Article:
Commentary #10 (of 28): REMEMBERING DRAJRA

Corporate Puff Chrissy

Every so often (weekly at the moment), I’ll be writing a commentary about a story from EMPTY ROOMS LONELY COUNTRIES. I’ll tackle the stories in the order they appear in the book. Given the nature of this exercise, I cannot guarantee that I won’t spoil specific details from the story. So you may want to return to the commentaries here when you’ve finished reading the book. If I don’t address an aspect of the story you were interested in, by all means leave a question at the end of this post and I’ll do my best to answer it.



This story takes place in September or October of 1999. If I have it right, most of this takes place in a hotel in Pittsburgh, Pennsylvania. I forget the hotel name, but I remember it having a pretty good Indian restaurant next door. This would also be the week where I’d see Spryte again for the first time since I left Florida. She had taken a job which required traveling as well, and we arranged to meet up in Pittsburg. We ended up in a gay bar somewhere downtown and she told me that the man she had just met before I moved – the only boyfriend she had who I liked – was now her husband. It was one of those wonderful spontaneous decisions that made a lot of sense in Key West with a belly full of tequila, but as she explained, it was problematic in the “real world”. A lot of this had to do with the simple fact that this was done secretly and no one knew about it yet – not even their parents. And because they were already publicly engaged, they now had to put up appearances with another wedding. This would mean that for the rest of their married life, they would have to celebrate two anniversaries, the real one and the fake one. Her story was like a sitcom that would certainly run past its 22 minute running time.

Spryte’s visit explains the leftover beer in the bathroom sink.

By now, I’m in full swing with my new job, traveling from state to state, a company car filled with maps, a corporate credit card in my wallet, a pager on my belt, and plenty of solitary. Somewhere along the way, I began corresponding with Emily, who I met on a literary message board. Every morning there would be an email from her and every evening I would respond:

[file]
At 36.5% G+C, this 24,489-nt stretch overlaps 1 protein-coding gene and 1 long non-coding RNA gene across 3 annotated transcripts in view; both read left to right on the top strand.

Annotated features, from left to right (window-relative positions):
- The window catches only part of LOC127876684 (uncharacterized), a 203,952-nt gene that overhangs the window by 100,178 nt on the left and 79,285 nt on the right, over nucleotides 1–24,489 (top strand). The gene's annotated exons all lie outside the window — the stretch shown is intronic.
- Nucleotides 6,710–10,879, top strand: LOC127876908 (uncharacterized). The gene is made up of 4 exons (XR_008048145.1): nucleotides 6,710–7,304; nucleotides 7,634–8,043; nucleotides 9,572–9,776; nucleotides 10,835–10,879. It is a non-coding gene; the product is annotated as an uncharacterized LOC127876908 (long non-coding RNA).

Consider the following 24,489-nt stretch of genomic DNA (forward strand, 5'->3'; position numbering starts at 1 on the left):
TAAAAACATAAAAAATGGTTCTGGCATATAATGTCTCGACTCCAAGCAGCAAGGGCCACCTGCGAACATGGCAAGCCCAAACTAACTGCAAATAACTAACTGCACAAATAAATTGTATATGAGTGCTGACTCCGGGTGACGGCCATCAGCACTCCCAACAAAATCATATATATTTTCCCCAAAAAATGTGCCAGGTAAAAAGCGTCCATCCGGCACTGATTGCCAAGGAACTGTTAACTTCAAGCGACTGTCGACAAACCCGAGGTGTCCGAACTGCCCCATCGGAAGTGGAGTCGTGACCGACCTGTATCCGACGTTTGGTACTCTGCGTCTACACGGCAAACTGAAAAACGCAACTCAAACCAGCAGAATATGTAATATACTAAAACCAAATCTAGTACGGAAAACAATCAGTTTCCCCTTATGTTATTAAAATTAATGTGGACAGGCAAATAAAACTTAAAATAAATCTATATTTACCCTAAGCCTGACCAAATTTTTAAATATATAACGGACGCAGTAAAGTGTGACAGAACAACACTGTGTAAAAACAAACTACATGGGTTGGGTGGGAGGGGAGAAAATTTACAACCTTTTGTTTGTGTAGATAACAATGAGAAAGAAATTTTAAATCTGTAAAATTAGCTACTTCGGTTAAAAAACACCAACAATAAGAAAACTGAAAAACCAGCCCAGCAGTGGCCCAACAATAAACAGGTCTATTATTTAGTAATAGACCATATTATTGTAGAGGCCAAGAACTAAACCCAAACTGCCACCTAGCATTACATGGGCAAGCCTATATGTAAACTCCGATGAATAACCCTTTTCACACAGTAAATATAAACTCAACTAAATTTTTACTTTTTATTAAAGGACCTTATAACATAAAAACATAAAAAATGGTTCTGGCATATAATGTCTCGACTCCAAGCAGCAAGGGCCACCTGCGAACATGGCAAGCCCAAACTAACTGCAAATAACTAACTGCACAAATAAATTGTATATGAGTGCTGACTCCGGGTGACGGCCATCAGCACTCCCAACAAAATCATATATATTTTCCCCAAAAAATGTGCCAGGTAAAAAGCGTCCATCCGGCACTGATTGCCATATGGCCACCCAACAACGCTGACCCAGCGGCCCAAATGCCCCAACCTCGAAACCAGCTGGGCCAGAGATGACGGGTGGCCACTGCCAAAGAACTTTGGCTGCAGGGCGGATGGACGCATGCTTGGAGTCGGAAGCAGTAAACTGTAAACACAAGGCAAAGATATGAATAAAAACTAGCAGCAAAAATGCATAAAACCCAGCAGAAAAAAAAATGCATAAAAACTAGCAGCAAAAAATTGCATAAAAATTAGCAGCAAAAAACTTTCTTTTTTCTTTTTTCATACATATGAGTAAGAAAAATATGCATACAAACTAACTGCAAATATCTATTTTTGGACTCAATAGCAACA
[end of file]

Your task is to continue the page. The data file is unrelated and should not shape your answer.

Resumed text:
Emily titles her letters with days.

    In my hotel room in Pittsburgh, I read TUESDAY. She writes about her day yesterday (which is today for me) and then she somehow stumbles on the subject of imaginary friends. She tells me that her imaginary friends were Strobrie and Drajra. She doesn’t know where the names came from. They were both female, she thinks, and they always had the best ideas and told her how to have great fun.

    She tells me that in a way, I have replaced them.

    Emily writes:

    You’re imaginary, because I can’t prove that you exist, but real because I’m sure I’m not typing to a total phantom.

This routine would last for almost four years. As you’ll see, Emily has a bigger part later in the book.

The story of my imaginary friend is true, as best as I can remember it. There really are quite a few old photographs of me with the stuffed bunny in my pocket. I’ll post some once I have them. And the detail about not trusting people who didn’t have imaginary friends isn’t entirely true. I might quietly judge you.

This is the second story so far where I cry. I’m such a baby.

Reading this story, I’m surprised how quickly I was reacting negatively to my new job. This story reveals some of the problems that would force me to quit two years later. Being on the road and living in a different hotel every week can be a lot of fun, but I think it works better when you’re doing it for something you love, and auditing pharmacies wasn’t something I could say I loved. This was a weird time in my life. I did get a lot of writing done – for that I’m thankful – but I had no social life to speak of, particularly in the first year before I moved to Philadelphia. I had way too much time to consider things like my imaginary friend and develop a bizarre fear of long hallways.

I think the reason I tolerated this for as long as I did was because I assumed that something must be wrong with me. Everyone important in my life was unusually thrilled about my having this job, as it was my first real job, and the perks were really good. If I played my cards right, I’d be promoted in no time and I’d have the kind of job security a lot of people wish they had. But the bullshit was frighteningly high. A lot of people with the wrong experience and education had power. And though our job was to ensure that we were not breaking any federal drug laws, it was astonishing how willing the company was to break a law or two in order to not be discovered breaking a much bigger law.

Good times.

Anyway, enough of my whining.

Next time it’s “Pancakes, Wishes and Other Tales”.


Previous commentaries:

#1 “Cowboys and Indians”
#2 “Little Conundrums”
#3 “The Illusion of Swing”
#4 “Kicking Love’s Ass”
#5 “On Being Velma-less”
#6 “Muted Porn”
#7 “Defying Gravity”
#8 “The Fifth Ocean”
#9 “One Dead (Potted) Plant”

Written by

Christian A. Dumais is an American writer, humorist and public speaker living in Wrocław, Poland. He has published fiction, journalism, and academic articles in several magazines and journals such as GUD, Shock Totem and Ha!Art. His first collection of short stories, Empty Rooms Lonely Countries, was published in 2009. He also created, edited, and contributed to Cover Stories, a euphictional anthology of 100 stories inspired by songs, which was published in 2010. His most recent book is SMASHED: The Life and Tweets of Drunk Hulk.

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